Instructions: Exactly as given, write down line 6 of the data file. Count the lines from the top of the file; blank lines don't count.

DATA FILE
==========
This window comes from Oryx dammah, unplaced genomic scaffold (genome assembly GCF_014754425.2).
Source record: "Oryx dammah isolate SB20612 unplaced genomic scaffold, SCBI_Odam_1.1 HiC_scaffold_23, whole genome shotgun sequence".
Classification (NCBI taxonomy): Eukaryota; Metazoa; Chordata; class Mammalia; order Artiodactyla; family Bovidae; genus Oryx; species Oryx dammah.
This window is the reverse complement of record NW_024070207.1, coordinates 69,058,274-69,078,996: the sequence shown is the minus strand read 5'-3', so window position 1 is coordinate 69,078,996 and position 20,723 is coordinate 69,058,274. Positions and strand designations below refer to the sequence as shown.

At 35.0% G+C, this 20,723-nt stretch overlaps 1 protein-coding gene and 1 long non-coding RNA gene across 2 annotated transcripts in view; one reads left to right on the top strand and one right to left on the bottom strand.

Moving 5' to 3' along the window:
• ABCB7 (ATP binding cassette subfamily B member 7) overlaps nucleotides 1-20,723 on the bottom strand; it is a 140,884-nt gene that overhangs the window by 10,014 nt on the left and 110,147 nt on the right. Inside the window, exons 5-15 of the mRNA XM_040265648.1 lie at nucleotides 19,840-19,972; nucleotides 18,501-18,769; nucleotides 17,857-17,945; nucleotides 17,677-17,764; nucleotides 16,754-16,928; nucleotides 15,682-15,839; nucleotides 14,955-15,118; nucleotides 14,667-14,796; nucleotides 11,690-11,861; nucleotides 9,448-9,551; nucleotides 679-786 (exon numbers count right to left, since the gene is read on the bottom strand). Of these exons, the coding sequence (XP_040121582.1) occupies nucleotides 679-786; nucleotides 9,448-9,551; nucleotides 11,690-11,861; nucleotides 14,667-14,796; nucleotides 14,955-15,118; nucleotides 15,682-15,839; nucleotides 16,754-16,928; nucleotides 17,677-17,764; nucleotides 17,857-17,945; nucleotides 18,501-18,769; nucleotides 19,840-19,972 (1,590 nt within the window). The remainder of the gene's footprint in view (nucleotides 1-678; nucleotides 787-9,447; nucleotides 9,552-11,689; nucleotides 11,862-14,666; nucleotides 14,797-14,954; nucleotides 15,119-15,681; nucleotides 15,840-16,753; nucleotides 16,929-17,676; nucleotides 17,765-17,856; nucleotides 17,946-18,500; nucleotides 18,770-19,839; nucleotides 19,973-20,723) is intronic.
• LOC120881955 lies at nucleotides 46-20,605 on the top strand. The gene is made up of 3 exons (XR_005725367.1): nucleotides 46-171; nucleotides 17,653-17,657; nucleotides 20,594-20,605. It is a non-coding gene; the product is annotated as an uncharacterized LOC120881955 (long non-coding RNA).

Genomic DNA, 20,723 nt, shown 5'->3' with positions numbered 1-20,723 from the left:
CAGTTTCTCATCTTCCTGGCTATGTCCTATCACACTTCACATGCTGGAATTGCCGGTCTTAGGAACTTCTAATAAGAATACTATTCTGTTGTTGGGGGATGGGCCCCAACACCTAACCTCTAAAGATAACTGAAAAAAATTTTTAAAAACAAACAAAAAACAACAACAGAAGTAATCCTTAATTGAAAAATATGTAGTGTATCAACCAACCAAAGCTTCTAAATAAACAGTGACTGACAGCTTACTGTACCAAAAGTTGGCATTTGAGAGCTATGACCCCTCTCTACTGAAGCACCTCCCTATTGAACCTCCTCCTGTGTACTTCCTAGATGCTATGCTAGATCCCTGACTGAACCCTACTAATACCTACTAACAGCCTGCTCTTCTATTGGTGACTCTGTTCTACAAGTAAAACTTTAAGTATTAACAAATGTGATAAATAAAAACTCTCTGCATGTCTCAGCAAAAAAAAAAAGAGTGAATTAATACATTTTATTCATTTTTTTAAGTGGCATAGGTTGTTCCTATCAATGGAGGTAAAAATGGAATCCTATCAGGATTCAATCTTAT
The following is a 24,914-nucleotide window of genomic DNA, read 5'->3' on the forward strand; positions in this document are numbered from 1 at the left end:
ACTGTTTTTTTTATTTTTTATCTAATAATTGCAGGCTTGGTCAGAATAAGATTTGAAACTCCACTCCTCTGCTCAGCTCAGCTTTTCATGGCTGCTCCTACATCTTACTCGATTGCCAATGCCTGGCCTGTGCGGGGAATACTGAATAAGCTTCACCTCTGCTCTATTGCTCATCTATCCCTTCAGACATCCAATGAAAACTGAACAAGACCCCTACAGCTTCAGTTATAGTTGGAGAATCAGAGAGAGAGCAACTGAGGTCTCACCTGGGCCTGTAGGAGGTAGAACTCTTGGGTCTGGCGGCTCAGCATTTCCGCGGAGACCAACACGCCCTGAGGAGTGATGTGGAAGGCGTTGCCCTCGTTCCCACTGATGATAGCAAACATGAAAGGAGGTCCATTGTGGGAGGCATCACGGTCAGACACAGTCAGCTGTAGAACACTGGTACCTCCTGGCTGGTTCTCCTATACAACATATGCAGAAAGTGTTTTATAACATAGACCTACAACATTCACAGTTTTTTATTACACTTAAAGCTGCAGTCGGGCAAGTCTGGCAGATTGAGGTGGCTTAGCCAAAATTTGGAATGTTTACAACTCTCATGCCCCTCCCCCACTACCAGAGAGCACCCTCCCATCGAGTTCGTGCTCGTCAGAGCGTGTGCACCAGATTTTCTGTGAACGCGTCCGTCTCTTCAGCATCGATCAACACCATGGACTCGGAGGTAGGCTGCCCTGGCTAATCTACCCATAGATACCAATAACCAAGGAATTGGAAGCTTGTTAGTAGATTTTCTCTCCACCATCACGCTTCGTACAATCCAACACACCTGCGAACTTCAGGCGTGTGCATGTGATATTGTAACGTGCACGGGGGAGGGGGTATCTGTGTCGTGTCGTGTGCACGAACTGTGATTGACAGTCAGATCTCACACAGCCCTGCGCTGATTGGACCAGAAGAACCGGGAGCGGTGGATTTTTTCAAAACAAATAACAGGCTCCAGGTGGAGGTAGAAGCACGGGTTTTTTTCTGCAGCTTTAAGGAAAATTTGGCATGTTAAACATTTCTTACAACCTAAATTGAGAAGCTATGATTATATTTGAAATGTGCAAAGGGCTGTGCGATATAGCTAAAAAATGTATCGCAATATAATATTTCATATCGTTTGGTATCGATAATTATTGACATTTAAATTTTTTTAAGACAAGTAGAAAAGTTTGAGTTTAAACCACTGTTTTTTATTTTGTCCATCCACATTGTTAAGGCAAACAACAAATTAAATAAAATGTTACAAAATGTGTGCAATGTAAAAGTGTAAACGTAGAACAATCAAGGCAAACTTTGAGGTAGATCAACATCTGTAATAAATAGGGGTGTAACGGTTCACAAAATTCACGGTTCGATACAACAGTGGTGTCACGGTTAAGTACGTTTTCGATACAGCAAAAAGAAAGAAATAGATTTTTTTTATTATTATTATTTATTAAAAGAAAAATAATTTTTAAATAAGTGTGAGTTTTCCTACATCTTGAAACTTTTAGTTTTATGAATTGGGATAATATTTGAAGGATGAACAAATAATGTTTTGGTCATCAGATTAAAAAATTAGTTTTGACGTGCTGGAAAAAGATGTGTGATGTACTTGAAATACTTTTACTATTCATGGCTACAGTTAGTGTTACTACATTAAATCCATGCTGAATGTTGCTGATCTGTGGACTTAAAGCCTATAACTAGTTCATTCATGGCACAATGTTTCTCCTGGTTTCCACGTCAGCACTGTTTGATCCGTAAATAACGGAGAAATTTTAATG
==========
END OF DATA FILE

Moving 5' to 3' along the window: